Rothstein also makes it clear that white flight contributed to housing segregation. In Grand Rapids, the white flight began in the 50s, with white people moving to places like Rockford, places that Todd Robison refers to as bedroom communities. However, the white flight increased after the 1967 uprising in Grand Rapids. White fear is what motivated the flight, but the other consequence to white flight was that white people also took money out of the city, particularly in areas with the largest concentration of black people.

This disinvestment of the southeast part of Grand Rapids had a long lasting impact on the black community. However, there were still plenty of white landlords who were profiting off of the black community, landlords who often did not maintain those rental properties. The economic decline of the southeast side of the city is well documented, but that changed at the beginning of the 21st Century, when white people decided to move back to the city and buy up property in areas like the Wealthy Street corridor.

This new re-investment by white people is known all too well by black people in this community……it’s called gentrification. Rothstein also identifies this dynamic, stating:

Gentrification of private housing in urban areas, redevelopment projects, and highway routing have forced low-income and minority families to search for new accommodations in a few inner-ring suburbs that are in transition from white to majority minority.

In addition to the gentrification along the Wealthy Street corridor, there has been major gentrification happening in the Bridge St. area, in the Belknap neighborhood and concerns that the Boston Square neighborhood will be next because of the DeVos/Rockford Construction land grab in that area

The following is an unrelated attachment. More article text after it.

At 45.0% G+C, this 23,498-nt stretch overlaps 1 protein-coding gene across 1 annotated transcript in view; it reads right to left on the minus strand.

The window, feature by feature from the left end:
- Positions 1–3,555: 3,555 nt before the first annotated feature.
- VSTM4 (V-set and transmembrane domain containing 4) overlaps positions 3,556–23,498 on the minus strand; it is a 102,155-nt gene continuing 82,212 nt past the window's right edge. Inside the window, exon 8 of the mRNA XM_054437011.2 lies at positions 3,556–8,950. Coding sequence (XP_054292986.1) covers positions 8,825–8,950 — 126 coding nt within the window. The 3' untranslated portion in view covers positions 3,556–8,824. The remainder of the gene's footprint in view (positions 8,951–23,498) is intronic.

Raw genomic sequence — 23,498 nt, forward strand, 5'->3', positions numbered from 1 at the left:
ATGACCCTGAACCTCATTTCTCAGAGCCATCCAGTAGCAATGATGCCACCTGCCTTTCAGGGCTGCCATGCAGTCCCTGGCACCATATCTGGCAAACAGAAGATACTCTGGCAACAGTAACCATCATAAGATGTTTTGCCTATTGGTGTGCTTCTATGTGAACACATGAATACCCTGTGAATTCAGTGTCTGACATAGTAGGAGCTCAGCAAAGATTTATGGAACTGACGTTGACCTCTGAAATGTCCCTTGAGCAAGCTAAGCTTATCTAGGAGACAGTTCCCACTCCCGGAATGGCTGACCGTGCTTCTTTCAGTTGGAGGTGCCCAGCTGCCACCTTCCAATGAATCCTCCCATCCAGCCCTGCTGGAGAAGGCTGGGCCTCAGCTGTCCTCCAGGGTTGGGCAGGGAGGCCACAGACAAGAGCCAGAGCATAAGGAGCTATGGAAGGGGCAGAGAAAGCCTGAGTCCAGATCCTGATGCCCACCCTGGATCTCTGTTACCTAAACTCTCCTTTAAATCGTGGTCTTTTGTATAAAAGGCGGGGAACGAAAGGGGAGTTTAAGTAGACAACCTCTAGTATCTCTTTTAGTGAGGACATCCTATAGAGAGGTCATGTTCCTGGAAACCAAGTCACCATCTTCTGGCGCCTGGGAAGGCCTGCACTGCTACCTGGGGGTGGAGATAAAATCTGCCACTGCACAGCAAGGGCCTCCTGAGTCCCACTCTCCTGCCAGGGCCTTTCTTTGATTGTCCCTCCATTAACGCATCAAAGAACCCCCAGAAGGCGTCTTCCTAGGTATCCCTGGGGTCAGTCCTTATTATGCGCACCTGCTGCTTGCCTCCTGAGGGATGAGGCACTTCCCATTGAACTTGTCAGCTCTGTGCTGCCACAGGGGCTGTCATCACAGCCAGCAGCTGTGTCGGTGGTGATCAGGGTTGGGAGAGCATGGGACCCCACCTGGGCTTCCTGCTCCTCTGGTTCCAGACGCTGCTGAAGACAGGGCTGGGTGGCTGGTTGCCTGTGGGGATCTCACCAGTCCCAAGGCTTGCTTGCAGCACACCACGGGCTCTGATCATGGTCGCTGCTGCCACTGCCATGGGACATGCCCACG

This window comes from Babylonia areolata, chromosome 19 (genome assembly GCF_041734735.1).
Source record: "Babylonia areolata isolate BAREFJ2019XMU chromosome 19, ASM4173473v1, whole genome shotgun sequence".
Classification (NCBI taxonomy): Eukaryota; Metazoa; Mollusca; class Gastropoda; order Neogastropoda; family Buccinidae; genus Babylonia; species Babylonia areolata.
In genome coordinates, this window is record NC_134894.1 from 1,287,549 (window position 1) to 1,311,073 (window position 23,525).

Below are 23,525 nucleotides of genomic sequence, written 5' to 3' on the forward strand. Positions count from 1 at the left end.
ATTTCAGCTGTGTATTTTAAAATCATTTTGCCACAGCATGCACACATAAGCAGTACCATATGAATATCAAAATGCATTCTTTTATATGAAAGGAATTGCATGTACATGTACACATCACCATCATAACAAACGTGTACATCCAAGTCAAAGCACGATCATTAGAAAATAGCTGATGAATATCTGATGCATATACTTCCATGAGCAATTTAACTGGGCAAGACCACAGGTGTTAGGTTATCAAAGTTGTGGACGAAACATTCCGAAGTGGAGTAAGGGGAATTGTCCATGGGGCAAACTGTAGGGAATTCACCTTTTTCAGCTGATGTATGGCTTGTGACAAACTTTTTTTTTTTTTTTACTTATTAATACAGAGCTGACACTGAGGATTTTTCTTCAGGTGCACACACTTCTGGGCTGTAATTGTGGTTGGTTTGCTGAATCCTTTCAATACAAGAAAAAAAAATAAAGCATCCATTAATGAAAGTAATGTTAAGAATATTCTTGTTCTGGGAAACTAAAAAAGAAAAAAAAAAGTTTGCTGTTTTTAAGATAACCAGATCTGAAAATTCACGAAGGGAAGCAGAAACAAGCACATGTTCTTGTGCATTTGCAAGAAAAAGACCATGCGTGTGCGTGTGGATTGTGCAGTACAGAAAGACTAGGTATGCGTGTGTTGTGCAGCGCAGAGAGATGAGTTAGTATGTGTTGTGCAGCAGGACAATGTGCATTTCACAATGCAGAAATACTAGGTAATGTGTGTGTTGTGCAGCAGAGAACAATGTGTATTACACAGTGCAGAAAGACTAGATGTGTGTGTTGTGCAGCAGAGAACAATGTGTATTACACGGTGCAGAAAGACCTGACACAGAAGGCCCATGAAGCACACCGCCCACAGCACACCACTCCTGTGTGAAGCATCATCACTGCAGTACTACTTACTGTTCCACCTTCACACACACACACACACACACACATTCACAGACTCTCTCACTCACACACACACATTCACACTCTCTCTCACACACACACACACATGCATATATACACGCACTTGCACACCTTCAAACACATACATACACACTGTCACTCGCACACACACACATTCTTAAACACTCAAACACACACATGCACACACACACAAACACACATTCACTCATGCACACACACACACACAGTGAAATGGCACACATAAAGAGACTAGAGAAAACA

The government still plays a role in the new gentrification, through the form of subsidies for new development projects or state funding for housing projects that are often run by non-profits. The private housing and development sector and the non-profit sector get these subsidies with virtually no public input and get to redesign the city how they see fit. Now, some may argue that the non-profit housing sector is doing a good thing by building affordable housing, but this can also be misleading. First, the public is not really part of the process, even though public tax dollars pay for these projects. Second, many of the affordable housing projects have been for individuals, so there is still inadequate housing options available for families experiencing poverty. Lastly, the use of non-profit housing projects is somewhat of a false solution, since it doesn’t really address the main problem we see in cities like Grand Rapids, which is the wealth gap.

In 2016, Grand Rapids had the largest wealth gap in the state, according to a report done by the Economic Policy Institute. This trend have having a large wealth gap between the rich and the working poor doesn’t seem to be changing. What we need to do is to come up with new ideas and ways of thinking about addressing the segregated housing reality in Grand Rapids. We need to think about structural oppression and systems of power in order to address the problem of racial segregation in housing. We also need to make sure that those who are the most affected in this community by housing segregation, specifically the black and brown communities need to be the one to lead the effort to dismantle housing segregation in this city.